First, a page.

While making his reputation as London's leading society portrait photographer in the late Edwardian era, Hoppé regularly left his Kensington studio to make photographs of British street life. These pictures, poignant and funny at the same time, explored certain ideas about society, class, and human typology. Hoppé’s progressive, integrative vision of the English is an examination of a culture in transition. As fissures in the once-rigid class structure were tested by large-scale immigration turning Britain into a highly multicultural nation, Hoppé was making its collective portrait. Hoppé's photographs show Britain with one foot planted firmly in the past and another reaching toward the future.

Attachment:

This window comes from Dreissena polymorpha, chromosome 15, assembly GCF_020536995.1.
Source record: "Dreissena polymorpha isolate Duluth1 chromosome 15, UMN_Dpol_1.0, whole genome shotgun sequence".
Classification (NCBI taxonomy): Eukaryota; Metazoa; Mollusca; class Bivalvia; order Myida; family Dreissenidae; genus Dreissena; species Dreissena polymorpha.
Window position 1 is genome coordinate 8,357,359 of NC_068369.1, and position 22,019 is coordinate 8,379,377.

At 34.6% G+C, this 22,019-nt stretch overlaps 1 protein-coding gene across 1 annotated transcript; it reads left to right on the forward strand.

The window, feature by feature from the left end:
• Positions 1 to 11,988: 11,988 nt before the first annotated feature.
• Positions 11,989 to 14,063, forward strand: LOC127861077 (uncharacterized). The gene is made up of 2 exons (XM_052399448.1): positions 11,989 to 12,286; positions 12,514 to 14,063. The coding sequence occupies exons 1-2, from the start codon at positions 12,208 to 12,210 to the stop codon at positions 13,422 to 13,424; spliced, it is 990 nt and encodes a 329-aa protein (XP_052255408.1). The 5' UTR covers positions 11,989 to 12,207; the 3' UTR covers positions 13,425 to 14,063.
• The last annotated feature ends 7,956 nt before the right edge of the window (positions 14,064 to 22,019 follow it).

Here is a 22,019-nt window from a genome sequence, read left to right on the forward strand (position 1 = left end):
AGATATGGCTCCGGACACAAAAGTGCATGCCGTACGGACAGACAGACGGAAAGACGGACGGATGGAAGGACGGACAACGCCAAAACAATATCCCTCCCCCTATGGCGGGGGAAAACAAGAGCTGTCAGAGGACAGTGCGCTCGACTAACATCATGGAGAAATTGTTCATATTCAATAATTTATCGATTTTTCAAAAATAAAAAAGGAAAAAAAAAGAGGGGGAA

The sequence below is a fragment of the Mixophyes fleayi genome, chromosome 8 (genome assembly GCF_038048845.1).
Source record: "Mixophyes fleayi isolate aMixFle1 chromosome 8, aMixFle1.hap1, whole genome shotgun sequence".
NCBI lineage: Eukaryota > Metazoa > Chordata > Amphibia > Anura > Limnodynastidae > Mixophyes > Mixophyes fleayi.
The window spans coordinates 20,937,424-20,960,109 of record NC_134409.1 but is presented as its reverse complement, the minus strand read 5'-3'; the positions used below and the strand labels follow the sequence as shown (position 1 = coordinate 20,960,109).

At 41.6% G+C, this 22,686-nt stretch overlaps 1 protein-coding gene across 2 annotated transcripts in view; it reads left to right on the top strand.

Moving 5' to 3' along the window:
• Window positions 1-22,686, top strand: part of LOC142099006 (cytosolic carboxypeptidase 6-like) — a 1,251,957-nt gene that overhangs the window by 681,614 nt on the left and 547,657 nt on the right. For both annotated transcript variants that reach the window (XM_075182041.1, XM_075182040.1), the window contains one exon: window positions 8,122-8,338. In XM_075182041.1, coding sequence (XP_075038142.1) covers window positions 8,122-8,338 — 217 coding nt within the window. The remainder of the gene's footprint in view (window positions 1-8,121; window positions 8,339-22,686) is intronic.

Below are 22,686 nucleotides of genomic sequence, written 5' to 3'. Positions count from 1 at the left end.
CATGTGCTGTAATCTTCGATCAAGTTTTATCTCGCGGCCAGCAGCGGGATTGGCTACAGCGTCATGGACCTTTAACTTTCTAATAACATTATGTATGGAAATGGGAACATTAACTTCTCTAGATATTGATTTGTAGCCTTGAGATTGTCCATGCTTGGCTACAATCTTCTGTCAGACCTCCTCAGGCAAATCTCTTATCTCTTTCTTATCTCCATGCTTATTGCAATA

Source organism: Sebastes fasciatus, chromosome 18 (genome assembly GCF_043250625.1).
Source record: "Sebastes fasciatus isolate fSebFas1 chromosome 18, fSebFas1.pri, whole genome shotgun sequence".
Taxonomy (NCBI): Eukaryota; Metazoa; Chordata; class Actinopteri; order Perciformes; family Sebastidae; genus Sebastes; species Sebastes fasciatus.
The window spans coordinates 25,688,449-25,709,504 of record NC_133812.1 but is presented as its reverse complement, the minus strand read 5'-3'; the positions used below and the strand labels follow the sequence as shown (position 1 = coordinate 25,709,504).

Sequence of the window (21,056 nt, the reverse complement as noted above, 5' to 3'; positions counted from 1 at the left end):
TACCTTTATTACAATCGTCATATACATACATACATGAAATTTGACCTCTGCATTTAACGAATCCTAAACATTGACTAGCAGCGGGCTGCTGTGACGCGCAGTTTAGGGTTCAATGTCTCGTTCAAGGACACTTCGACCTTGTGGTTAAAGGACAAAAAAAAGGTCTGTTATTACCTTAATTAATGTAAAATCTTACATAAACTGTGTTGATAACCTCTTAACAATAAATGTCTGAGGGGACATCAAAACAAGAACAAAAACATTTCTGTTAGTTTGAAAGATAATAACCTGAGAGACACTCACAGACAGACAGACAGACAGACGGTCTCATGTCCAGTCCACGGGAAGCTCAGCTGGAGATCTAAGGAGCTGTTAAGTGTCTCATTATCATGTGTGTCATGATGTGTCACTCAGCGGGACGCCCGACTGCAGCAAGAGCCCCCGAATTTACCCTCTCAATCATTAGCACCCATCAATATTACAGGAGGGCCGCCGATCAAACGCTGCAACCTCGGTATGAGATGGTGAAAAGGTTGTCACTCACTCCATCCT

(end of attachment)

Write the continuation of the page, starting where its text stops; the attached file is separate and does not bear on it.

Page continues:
Exhibitions viewPublications LinkPress View

London, 1937

London, 1937

London, 1934

London, 1934

London, 1932

London, 1935

Surrey, 1935

West Sussex, 1935

Oxford, 1935

London, c. 1935

London, 1935

London, 1934

Stuffed Bird, c.1939

London, 1934

London, 1935

London, 1932

London, 1933

London, 1935

London, 1932

Somerset, c.1940



1814 Magazine, April 2011 (print | blog)